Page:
If the Republicans were serious about balancing the budget and beginning to pay down the national debt, they would be looking at ensuring the wealthy are paying their fair share in taxes. Current law, with lots of loopholes for the wealthy, often has the very rich paying a lower percentage of their income in taxes than their average employee does. Yet, one of the first pieces of legislation the Republicans in the House passed was to rescind that increased funding to the IRS to upgrade their systems and audit more high-income earners. This bill would result in lower tax revenue as tax cheats would have a lower chance of being discovered and forced to pay what they owe. Fortunately, the Senate will not take up this House bill so it has no chance of becoming law.

I have already written to my member of Congress, Republican Marc Molinaro (NY-19), to ask him to join with Democrats and the reasonable Republicans in the House to pass a clean debt ceiling increase or suspension. If Speaker McCarthy won’t put the bill on the floor, they may need to file a discharge petition to get the bill put up for a vote.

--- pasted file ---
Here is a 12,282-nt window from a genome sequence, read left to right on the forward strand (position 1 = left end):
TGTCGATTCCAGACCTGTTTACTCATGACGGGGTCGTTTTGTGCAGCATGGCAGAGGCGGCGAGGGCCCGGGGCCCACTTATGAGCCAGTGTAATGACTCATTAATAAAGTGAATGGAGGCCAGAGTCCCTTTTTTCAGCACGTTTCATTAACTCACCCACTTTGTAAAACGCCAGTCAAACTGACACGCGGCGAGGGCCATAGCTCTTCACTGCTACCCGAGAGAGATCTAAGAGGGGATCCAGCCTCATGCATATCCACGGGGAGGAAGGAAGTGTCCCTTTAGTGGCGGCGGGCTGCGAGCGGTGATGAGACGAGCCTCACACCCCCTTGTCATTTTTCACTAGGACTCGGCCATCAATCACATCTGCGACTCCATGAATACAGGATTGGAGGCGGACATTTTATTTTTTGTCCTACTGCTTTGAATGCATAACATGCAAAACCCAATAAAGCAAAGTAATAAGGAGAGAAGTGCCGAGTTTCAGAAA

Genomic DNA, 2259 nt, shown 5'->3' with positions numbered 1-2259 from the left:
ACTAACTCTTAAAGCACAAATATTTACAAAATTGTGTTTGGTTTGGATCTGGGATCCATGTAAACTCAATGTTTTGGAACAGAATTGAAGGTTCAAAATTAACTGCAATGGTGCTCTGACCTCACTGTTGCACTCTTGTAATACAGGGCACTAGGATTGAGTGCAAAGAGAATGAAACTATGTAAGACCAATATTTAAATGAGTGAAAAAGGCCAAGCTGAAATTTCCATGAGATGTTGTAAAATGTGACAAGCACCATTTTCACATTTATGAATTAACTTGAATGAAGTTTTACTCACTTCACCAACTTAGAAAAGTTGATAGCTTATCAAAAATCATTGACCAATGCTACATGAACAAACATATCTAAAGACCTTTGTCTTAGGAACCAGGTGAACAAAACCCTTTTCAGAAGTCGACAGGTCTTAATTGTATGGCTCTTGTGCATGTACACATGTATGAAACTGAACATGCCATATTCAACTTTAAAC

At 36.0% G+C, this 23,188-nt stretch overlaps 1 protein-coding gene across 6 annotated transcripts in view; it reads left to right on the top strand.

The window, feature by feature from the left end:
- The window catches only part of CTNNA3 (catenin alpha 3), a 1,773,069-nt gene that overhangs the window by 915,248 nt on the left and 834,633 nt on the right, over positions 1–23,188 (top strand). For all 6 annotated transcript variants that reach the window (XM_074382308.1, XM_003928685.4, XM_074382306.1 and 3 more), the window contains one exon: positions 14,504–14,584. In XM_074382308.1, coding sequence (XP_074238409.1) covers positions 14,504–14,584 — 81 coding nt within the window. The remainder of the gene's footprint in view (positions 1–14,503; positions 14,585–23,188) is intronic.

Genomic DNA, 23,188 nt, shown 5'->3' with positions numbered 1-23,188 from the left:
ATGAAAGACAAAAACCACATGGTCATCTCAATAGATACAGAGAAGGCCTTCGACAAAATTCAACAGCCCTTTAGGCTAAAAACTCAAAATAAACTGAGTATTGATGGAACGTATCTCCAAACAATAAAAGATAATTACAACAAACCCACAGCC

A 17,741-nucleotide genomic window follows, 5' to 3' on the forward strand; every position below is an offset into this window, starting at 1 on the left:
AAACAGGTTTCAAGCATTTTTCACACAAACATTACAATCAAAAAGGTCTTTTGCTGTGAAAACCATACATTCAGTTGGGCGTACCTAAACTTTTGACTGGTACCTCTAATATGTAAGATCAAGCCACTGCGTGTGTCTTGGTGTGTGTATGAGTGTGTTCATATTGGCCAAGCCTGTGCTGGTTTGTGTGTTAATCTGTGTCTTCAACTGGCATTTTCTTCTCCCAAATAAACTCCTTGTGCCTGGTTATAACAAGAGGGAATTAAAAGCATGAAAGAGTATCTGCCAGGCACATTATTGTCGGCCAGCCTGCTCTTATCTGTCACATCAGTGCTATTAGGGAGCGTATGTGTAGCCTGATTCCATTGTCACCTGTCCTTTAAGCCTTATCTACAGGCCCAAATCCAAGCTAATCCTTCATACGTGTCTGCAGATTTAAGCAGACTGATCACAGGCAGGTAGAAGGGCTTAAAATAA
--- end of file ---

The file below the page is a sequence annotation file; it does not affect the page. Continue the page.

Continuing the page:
Unfortunately, that process takes several weeks, so they had better start now. Secretary Yellen will enlist whatever shuffling of resources are allowed while they do it, but the clock is ticking and folks – and the financial markets – will be worried.

Of course, it would be faster and easier if McCarthy put the good of the country first and introduced a clean bill today. It would also show that the House Republicans want to cooperate in the governance of the country to “promote the general welfare,” as the Preamble to the Constitution states.